No Medical Tool is More Venerable Than Gauze
If you practice medicine or work someplace that does, it likely has your hands on gauze several times a day. When you hold it, you can think of it like handling a piece of ancient history.
As far as we know, save a few synthetic blends and added adhesives, the basic formula of gauze has changed very little since before recorded time.
What most astounding about gauze is that, despite the advancements in medical technology and textiles, gauze is still the universal tool in medical kits around the world.
When it comes to wounds, accidental or otherwise, one can separate them into two categories: those which stop bleeding in short order and those which do not. We’ll be dealing with the latter in this blog.
Good wounds, if there is such a thing, are the sort that coagulates on their own. For the bad wounds, gauze is the tried and true, the mainstay of medical practitioners since they were called healers.
Gauze was not always kept en masse for sopping up blood. Humans once considered gauze a desirable fabric, versatile, and light but strong.
It was so desirable, wearing gauze was not allowed for everyone, especially for monks and nuns. It tends to be a little see-through, borderline sexy. Monks and nuns tend to avoid see-through and sexy clothing.
Still, they kept it on hand for other uses.
This all begs the obvious question: what is gauze? The easy answer is it is the most versatile textile ever created by humans…
GauzeMany textiles could fall under the definitions for gauze. It's a weave, not a fibre. One knows gauze when she holds it. No other weave behaves quite the same.
Ancient textile makers wove earliest forms of gauze from silk, which is probably why it was so popular.
It’s hard to imagine everyone getting all excited over see-through cotton or linen fabric, the most often used fibres for gauze nowadays. We’ll come back to the popularity aspect in a moment.
The weave for Gauze is most often a leno-weave, which also hails as gauze weave. Gauze may also be a plain weave, with the warp and weft fibres crossing under and over each other like the weaves of a basket, not as in a textile basketweave but as in an actual picnic basket weave.
The plain weave is the least common of the two. The net results, regardless of weave, is a loosely-woven sheer fabric, which is typically stronger than one might expect for something so delicate.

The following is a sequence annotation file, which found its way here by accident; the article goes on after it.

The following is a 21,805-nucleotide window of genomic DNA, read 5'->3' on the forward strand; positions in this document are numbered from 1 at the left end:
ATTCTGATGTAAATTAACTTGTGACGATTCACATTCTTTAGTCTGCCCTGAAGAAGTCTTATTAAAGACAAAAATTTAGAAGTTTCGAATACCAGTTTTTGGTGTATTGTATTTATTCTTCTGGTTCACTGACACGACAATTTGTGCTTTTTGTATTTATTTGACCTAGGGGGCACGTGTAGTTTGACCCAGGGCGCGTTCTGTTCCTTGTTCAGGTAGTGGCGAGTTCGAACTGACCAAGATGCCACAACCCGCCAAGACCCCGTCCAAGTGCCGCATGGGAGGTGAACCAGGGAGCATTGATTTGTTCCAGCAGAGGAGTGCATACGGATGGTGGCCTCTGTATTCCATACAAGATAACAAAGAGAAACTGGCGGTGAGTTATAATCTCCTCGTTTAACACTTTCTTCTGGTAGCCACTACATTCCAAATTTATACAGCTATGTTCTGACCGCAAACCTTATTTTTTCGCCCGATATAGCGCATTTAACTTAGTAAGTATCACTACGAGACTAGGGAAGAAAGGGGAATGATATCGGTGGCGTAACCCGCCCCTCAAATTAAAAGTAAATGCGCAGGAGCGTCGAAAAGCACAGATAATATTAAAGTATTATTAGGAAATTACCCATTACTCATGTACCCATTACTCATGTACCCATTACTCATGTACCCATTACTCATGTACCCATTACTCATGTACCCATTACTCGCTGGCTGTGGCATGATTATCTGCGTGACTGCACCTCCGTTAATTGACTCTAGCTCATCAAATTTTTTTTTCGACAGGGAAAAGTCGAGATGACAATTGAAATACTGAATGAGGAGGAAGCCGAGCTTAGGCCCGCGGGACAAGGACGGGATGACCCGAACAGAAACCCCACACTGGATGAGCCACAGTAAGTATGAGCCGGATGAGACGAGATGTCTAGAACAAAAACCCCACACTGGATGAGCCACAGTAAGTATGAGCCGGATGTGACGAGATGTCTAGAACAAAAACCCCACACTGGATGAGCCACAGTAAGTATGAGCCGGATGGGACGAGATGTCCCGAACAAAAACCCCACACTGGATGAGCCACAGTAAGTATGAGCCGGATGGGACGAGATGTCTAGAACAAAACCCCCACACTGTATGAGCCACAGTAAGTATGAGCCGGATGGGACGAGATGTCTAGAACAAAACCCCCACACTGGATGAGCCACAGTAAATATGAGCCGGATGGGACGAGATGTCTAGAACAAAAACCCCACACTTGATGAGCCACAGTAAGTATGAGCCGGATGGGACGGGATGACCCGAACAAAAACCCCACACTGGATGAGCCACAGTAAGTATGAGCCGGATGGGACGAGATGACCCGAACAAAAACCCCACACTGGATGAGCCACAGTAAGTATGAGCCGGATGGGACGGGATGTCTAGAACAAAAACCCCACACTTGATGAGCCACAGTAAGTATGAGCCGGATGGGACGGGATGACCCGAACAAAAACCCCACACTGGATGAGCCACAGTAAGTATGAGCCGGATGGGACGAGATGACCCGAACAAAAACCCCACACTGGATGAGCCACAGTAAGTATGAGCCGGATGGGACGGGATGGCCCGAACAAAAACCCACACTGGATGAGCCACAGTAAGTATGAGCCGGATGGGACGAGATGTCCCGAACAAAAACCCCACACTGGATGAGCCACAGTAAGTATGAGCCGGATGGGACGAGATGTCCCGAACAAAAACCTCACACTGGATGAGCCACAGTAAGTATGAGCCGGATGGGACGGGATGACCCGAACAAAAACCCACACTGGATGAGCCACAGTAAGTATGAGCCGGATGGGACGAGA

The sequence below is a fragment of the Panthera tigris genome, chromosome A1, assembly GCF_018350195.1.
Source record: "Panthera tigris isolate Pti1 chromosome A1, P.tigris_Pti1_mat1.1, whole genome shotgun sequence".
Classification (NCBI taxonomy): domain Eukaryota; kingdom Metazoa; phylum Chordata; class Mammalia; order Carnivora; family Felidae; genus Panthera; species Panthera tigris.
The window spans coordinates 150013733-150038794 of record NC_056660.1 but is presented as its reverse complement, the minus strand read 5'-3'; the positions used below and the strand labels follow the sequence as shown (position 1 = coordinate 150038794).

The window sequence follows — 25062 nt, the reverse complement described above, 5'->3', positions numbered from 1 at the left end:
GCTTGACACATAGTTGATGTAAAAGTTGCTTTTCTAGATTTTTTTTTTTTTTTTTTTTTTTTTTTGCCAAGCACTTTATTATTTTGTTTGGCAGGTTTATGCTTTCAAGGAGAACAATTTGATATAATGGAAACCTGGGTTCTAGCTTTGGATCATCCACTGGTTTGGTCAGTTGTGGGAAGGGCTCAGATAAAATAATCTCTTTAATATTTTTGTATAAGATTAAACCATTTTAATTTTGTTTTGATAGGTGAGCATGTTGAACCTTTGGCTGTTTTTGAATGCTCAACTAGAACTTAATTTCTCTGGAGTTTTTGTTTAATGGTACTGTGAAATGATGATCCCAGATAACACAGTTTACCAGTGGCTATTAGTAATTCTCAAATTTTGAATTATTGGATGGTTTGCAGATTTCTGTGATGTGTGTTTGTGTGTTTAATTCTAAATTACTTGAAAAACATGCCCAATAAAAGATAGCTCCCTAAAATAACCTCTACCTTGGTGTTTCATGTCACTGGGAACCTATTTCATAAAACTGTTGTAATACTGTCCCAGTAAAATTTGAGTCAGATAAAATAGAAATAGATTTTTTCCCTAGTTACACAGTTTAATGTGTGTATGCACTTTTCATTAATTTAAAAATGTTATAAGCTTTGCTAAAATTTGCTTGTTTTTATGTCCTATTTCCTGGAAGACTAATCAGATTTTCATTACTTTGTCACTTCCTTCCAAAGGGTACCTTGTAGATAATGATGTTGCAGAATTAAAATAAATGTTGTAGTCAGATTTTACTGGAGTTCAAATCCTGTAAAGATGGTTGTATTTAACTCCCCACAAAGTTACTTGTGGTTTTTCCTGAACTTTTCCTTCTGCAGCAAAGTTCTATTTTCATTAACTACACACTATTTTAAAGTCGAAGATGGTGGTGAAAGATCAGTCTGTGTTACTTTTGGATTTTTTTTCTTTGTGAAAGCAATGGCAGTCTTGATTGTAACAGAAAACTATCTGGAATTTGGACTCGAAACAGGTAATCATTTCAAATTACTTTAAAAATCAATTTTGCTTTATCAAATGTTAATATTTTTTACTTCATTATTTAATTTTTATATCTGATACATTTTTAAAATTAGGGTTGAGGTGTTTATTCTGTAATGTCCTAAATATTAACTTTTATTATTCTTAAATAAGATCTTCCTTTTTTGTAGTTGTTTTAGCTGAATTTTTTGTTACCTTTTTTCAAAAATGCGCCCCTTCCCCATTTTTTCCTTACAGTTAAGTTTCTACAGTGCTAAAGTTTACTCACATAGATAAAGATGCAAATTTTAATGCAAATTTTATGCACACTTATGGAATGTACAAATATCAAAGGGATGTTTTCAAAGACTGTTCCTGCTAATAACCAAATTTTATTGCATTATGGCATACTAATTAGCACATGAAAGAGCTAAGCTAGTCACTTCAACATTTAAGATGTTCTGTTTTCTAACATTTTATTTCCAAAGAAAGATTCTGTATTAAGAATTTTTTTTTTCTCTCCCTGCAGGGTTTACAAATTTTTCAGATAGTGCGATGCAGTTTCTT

From the best of our archaeological knowledge, the first gauzes came from Palestine, thus the obvious etymological connections to the city of Gaza or the Gaza Strip.
Gaza is an anglicized version of the Arabic غزة (ghazza), possibly derived from the French gaze (gazz), but undoubtedly all from the root word in Arabic and Persian for raw silk: qazz.
Who invented this fabric remains as unknown as who first called raw silk gazz. Gauze may have been a textile from before Palestine, adapted and perfected there, but we’ll never know because it predates human records.
Palestinians used gauze for making clothing, not for dressing wounds, but people found gauze useful for many applications once word got out, once gauze left Gaza.
The European religious network of traders of the 13th century began to import this silky gazzatum fabric for use in non-clothing.
It was forbidden for the religious orders to wear it, but they found other applications for gauze. The hot textile of Europe at that time was wool—not the lovely treated sort found in that Christmas sweater from grandma—itchy, itchy wool.
Wool was not so versatile, but gauze worked well in book bindings, for making cheeses, amongst other uses. It worked particularly well for stopping bleeding and dressing wounds.
Most readers of this blog know that the church, especially nuns, and early medical practitioners share a common history before medical care went secular. It during that time the use of gauze in crossed over.
It's easy to imagine the hypothetical scene: A patient comes in with a wound bleeding in that bad wound sort of way. Someone grabs the nearest absorbent material, gauze, and stops the bleeding.
Afterward, they wrapped the wound in fresh gauze and found the results positive. Gauze didn’t stick to wounds like other fabrics, making it perfect for those bad wounds.
For people in the textile industry, they see a broad spectrum of gauze woven from different fibres in varying thicknesses, woven for a variety of applications.
Beyond clothing and wound care, gauze has a place forging strong paper, by infusing it into the paper during manufacturing.
Theaters use gauze in their scrims, which are flat curtains for creating lighting effects and backdrops. As such, window curtains are often a gauze weave of cotton fibres.
Flag makers use a form of gauze to make flags. Cheesemakers use a form of gauze for making cheese, as in cheesecloth, and tobacco manufacturers use gauze for covering plants.
It’s likely that humanity will not do much to change gauze, although we may someday move on from the versatile textile.
Until such time, when you handle a tuft of it, remember you hold a weave tying together the ends of recorded history, which is pretty cool if you think about it.